Hutchisons Falls

Mt Wellington, Tasmania

Hutchisons Falls (lower)
Hutchisons Falls (lower)
© 2015 - 2020 Photography: Caedence Kuepper
  • public Land Tenure:
    Wellington Park
  • timer 10 kms 9 Hours return
  • terrain image Recommended for very experienced bushwalkers with specialised skills such as navigation and emergency first aid.
  • directions_walk Rough unformed track.
    No Modification of the natural environment.
  • panorama_horizontal No directional signage.
    Signage is generally not provided.
  • grade Very experienced bushwalkers.
    Users require previous experience in the outdoors and a high level of specialised skills such as navigation skills. Users generally require a map and navigation equipment to complete the track. Users need to be self-reliant.
  • clear_all No steps.
  • map Tasmap (1:25000) - 5024 Longley

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A very large but incredibly hard-to-reach waterfall, Hutchisons Falls tumbles down a series of drops totalling over 80 metres in height in the hills behind Crabtree. The falls can be seen in the distance from the road, but getting closer requires an extremely long and gruelling day hike. 

There is no track to the falls, and reaching them requires either a hike up the creek, or along the East West Trail that crosses the plateau above the falls. Although this track gets you within a few kilometres of the falls, a lengthy off track walk through the swampy and scrubby upper sections of the creek is still required to make it to the top of Hutchisons Falls. Once at the top, it is possible to descend to the base of the falls via a gully 200 metres to the south of the creek, but great care must be taken due to the cliffs and steep terrain of the region. There are other tracks that get you closer to the falls in the area, but they pass through gated off private land and are not publicly accessible.

The hike up Rocky Creek is not recommended, especially in times of of high flow, as the creek has to be crossed numerous times due to the steepness of the banks, requiring you to wade through fast flowing water that often reaches up to waist height in times of high flow. There are also a number of cascades and waterfalls in the creek that must be climbed around, often requiring very dicey scrambling over slippery rocks. Finally, there is an extremely steep climb up the unnamed Hutchisons Falls Creek after its split with Rocky Creek, following an almost constant series of cascades before arriving at the base of the Hutchisons Falls.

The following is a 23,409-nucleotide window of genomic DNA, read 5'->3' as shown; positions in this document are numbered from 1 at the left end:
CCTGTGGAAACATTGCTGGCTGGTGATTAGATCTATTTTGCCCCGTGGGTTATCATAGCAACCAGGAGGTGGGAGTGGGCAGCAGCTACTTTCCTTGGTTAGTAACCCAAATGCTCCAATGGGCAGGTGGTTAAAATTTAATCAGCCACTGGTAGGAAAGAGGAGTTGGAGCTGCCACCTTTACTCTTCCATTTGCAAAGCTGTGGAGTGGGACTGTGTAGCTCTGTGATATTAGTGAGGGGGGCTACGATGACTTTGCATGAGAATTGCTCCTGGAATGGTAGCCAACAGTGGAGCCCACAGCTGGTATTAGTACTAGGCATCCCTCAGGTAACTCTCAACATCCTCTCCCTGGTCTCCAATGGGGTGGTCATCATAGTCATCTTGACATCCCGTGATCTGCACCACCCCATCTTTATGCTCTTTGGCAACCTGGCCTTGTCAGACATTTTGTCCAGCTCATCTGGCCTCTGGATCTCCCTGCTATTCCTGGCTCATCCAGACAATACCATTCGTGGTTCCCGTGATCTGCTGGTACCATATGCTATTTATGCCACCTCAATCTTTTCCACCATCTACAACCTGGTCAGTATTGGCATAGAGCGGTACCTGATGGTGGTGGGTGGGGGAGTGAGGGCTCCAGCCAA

The falls themselves are hard to see clearly even once you reach the base, as the two main tiers can not be seen clearly without wading into the middle of the creek at the lower falls (pictured at the top of this page) which may be possible in lower flows but is all but impossible in high flow. Regardless of which option you take in attempting the hike, a GPS and emergency equipment is required in this rugged area of Southern Tasmania. 

Image Gallery for Hutchisons Falls

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Rocky Creek Cascade
Rocky Creek Cascade
Hutchisons Falls Middle section
Falls from a distance

Waterfalls near Hutchisons Falls

Distances are measured 'as the crows fly' and are not reflective of road distance or hiking distances.

4.75 kms away

Grade 5 Hike

6 km return

4.79 kms away

Grade 5 Hike

6.5 km return

6.31 kms away

Grade 4 Hike

3.8 km return

7.54 kms away

Grade 2 Hike

2 km return

Previous & Next

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Grade 2 Hike

1.6 km return

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Grade 5 Hike

0.5 km return

Avoid Private Property

Not every area in Tasmania is available for the public to explore. Watch our video tutorial to learn how to identify which areas are on public land.